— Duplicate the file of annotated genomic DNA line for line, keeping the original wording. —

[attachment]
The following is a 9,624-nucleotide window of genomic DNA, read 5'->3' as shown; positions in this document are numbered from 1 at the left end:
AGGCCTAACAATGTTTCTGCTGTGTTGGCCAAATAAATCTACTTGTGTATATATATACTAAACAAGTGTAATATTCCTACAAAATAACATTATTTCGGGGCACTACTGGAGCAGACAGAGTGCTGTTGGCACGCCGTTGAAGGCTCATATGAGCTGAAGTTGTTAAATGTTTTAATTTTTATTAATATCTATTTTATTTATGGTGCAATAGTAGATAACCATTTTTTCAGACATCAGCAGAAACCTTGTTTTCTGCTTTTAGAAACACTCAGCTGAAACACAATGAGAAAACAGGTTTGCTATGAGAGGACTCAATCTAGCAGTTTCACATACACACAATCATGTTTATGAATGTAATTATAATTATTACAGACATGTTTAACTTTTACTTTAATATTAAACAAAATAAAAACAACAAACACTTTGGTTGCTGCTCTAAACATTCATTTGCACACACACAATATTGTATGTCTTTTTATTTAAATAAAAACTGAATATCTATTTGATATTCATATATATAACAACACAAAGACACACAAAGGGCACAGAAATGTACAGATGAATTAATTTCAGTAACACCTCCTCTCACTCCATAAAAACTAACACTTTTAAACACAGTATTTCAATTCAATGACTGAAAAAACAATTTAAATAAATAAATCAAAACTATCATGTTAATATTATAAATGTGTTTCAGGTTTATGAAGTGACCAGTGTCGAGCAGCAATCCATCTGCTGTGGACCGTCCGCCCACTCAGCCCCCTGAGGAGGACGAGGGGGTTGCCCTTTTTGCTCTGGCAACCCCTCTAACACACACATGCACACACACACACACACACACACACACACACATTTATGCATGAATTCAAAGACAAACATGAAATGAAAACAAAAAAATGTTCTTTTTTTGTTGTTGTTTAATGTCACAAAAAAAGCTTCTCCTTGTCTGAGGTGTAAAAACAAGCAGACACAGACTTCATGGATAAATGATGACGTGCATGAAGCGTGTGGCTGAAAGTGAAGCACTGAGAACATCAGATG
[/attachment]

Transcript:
The following is a 9,624-nucleotide window of genomic DNA, read 5'->3' as shown; positions in this document are numbered from 1 at the left end:
AGGCCTAACAATGTTTCTGCTGTGTTGGCCAAATAAATCTACTTGTGTATATATATACTAAACAAGTGTAATATTCCTACAAAATAACATTATTTCGGGGCACTACTGGAGCAGACAGAGTGCTGTTGGCACGCCGTTGAAGGCTCATATGAGCTGAAGTTGTTAAATGTTTTAATTTTTATTAATATCTATTTTATTTATGGTGCAATAGTAGATAACCATTTTTTCAGACATCAGCAGAAACCTTGTTTTCTGCTTTTAGAAACACTCAGCTGAAACACAATGAGAAAACAGGTTTGCTATGAGAGGACTCAATCTAGCAGTTTCACATACACACAATCATGTTTATGAATGTAATTATAATTATTACAGACATGTTTAACTTTTACTTTAATATTAAACAAAATAAAAACAACAAACACTTTGGTTGCTGCTCTAAACATTCATTTGCACACACACAATATTGTATGTCTTTTTATTTAAATAAAAACTGAATATCTATTTGATATTCATATATATAACAACACAAAGACACACAAAGGGCACAGAAATGTACAGATGAATTAATTTCAGTAACACCTCCTCTCACTCCATAAAAACTAACACTTTTAAACACAGTATTTCAATTCAATGACTGAAAAAACAATTTAAATAAATAAATCAAAACTATCATGTTAATATTATAAATGTGTTTCAGGTTTATGAAGTGACCAGTGTCGAGCAGCAATCCATCTGCTGTGGACCGTCCGCCCACTCAGCCCCCTGAGGAGGACGAGGGGGTTGCCCTTTTTGCTCTGGCAACCCCTCTAACACACACATGCACACACACACACACACACACACACACACACATTTATGCATGAATTCAAAGACAAACATGAAATGAAAACAAAAAAATGTTCTTTTTTTGTTGTTGTTTAATGTCACAAAAAAAGCTTCTCCTTGTCTGAGGTGTAAAAACAAGCAGACACAGACTTCATGGATAAATGATGACGTGCATGAAGCGTGTGGCTGAAAGTGAAGCACTGAGAACATCAGATG